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The A3 will close again at the Devil's Punchbowl in Surrey this weekend which some major landscaping work takes place - diversions will be signed.
As work to build the new Hindhead bypass - which includes the UK's longest under land road tunnel - continues nearby, engineers are already looking ahead to what will happen with the old road after it is closed.
As well as eliminating a notorious traffic bottleneck, the £371m A3 Hindhead project will transform the Devil's Punchbowl, part of the Surrey Hills Area of Outstanding Natural Beauty and a Site of Special Scientific interest, by returning the old road to nature, with the tunnel instead carrying traffic underground.
The preliminary work will involve removing some trees and scrub alongside the existing A3, which have been allowed to grow along the road verges over the last 50 years, reducing the area of heathland for which the area is renowned.
Clearing the trees now will enable earthworks and restoration work to go ahead to return the old A3 to nature as soon as the new road opens to traffic next year. The trees are being felled now, outside of the nesting season, to avoid disturbing wild nesting birds and other protected species.
The work will be carried out under two weekend closures of the A3 in both directions between the Devil's Punchbowl Café near Hindhead, and the Milford Junction. The first weekend took place from Friday 01 to Monday 04 October, and the road will close again this weeked (Friday 08 - Monday 11 October). The road will close at 10pm on Friday night and reopen at 5am on Monday morning. Access to local properties will be maintained throughout.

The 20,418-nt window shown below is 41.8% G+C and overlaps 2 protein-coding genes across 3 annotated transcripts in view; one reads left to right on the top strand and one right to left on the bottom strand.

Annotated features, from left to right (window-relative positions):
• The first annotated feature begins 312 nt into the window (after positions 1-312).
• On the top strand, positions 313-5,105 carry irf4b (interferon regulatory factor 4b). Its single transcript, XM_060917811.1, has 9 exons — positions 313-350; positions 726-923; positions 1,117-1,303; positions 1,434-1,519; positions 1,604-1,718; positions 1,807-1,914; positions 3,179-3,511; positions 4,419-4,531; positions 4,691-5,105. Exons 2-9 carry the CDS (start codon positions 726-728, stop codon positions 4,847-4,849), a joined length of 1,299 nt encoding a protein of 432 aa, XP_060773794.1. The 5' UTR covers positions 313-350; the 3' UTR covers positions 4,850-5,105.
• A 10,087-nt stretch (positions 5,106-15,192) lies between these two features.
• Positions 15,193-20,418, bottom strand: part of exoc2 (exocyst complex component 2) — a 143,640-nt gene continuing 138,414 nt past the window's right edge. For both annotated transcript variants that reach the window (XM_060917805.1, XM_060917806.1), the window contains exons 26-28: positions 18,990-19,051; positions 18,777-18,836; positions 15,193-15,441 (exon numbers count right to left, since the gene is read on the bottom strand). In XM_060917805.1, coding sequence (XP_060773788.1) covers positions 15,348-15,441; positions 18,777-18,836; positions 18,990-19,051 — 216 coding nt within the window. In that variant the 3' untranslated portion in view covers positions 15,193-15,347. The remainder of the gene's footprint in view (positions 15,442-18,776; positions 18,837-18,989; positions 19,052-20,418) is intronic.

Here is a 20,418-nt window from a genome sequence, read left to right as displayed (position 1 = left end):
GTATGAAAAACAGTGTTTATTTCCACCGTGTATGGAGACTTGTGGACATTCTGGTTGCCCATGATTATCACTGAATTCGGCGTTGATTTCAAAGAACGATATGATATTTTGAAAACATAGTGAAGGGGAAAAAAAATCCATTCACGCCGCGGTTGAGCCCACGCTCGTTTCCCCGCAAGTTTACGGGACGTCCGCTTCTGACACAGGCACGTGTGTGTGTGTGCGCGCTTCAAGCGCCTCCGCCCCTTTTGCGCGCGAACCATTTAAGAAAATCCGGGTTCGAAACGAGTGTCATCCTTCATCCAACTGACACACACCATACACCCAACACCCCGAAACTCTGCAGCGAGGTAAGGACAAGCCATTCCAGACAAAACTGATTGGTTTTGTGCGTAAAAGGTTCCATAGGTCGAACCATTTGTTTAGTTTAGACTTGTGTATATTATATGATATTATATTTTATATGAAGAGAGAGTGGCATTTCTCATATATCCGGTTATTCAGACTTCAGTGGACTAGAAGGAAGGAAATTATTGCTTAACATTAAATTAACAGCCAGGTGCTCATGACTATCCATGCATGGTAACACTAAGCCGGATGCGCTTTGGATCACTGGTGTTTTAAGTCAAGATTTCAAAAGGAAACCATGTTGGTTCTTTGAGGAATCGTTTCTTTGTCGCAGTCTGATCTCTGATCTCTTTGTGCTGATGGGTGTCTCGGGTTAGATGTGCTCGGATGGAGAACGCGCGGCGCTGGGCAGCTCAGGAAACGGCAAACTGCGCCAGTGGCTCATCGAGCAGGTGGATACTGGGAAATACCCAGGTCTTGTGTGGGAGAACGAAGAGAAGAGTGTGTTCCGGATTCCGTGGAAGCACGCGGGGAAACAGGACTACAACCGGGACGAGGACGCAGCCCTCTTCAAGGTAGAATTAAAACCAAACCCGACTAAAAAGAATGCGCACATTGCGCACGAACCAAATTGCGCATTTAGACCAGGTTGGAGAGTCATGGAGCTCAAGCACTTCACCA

All through traffic will be directed to use the A31 and the A325 between Guildford and Longmoor, and local access will be maintained using the A31 and the A287. The diversions will be clearly signed and have been agreed in advance with local highways authorities and the emergency services.
Highways Agency project manager Paul Arnold said:
"As with all parts of the Hindhead scheme, this tree felling is being carried out to the highest environmental standards, and it is important that the work is understood in the context of the enormous environmental benefits that the project will deliver.
"We have planned this work carefully to limit delays, and by carrying it out over the weekend we hope to limit overall disruption to road users and local people alike.
"The diversions are fairly lengthy however, and we would advise road users to plan their journeys and allow extra time to reach their destinations if they are affected by the diversions."
Work started on this £371m project on 8 January 2007 and it is due to open to traffic in Summer 2011. The scheme is on schedule and on budget. Tunnelling started in February 2008. In total, more than three quarters of a million cubic metres of earth have been moved to create the new road, and more than 3 million staff hours have been worked on the project.
The scheme will divert a length of some 4 miles (6.7km) of the existing A3 Portsmouth Road on to a new alignment, with a 1.8km section (about 1.25 miles) that passes under the Devil's Punch Bowl, placed in a twin bored tunnel, associated side roads and private means of access alterations, and the detrunking of a superseded section of the existing A3.